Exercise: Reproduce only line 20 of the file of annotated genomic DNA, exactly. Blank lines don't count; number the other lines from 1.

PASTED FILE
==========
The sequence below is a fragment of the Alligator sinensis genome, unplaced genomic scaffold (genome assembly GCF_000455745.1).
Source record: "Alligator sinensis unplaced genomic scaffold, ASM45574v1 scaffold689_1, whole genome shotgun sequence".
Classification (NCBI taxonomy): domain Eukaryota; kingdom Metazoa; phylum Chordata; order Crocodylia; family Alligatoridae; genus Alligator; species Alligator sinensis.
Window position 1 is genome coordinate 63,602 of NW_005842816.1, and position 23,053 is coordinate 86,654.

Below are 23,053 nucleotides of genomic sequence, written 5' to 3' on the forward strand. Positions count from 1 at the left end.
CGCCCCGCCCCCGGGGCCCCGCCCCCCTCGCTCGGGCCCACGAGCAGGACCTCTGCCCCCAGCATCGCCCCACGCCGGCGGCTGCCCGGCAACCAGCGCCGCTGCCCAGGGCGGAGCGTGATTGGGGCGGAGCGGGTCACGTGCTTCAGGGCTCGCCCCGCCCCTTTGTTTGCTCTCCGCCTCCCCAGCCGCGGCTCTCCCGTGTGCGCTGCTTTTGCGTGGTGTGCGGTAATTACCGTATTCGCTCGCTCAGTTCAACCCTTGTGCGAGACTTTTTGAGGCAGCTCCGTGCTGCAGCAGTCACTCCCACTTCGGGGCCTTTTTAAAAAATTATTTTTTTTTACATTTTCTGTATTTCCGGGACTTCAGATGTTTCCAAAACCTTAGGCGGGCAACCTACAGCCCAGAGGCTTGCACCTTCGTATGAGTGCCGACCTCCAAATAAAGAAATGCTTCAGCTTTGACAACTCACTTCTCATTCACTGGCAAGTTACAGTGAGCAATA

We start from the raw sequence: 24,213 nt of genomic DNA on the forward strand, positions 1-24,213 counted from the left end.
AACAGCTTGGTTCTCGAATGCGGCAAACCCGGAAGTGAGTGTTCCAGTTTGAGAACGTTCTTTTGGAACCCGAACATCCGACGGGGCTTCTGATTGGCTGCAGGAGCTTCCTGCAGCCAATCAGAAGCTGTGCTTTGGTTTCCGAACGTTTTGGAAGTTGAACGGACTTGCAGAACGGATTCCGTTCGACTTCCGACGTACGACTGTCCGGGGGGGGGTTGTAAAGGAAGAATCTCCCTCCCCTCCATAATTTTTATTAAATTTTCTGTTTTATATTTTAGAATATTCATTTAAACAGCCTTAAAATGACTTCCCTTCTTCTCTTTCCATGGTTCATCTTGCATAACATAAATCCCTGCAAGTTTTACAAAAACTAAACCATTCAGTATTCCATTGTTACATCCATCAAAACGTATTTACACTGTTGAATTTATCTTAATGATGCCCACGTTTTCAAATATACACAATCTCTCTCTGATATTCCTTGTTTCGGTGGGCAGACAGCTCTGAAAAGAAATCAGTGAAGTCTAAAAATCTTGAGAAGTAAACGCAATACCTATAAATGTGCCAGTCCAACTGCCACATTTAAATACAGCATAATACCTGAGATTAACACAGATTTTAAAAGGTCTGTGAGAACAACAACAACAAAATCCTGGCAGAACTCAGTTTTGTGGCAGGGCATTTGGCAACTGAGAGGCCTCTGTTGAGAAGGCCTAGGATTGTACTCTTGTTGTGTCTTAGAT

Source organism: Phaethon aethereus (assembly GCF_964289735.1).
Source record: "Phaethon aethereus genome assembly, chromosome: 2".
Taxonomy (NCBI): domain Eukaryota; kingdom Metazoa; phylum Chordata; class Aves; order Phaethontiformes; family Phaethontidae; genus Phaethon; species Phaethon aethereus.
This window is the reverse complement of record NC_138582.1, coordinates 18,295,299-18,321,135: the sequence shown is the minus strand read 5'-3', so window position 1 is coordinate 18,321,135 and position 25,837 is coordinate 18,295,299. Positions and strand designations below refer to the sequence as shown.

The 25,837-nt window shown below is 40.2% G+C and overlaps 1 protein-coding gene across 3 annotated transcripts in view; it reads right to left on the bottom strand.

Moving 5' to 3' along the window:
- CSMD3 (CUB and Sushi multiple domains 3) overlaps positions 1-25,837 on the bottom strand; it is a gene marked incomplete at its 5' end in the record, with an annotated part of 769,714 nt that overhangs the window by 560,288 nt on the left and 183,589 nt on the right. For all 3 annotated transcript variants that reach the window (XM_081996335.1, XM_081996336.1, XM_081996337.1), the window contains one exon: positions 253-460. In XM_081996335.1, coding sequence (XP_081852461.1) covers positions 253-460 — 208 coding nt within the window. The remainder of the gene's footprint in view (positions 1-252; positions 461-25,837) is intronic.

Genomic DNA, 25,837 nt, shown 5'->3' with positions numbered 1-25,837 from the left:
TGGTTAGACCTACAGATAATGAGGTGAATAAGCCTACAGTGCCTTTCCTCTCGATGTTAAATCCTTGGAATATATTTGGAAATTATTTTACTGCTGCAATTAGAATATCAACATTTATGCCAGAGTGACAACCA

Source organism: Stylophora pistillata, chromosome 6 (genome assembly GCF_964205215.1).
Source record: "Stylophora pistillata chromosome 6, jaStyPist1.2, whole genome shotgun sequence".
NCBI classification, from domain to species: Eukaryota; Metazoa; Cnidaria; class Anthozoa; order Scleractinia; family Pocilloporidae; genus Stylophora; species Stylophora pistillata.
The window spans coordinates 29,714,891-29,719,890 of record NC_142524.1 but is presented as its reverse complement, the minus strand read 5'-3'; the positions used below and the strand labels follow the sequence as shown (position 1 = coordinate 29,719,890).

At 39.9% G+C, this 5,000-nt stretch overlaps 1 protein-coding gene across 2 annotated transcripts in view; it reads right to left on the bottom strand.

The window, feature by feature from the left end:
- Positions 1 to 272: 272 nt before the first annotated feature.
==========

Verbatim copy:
NCBI classification, from domain to species: Eukaryota; Metazoa; Cnidaria; class Anthozoa; order Scleractinia; family Pocilloporidae; genus Stylophora; species Stylophora pistillata.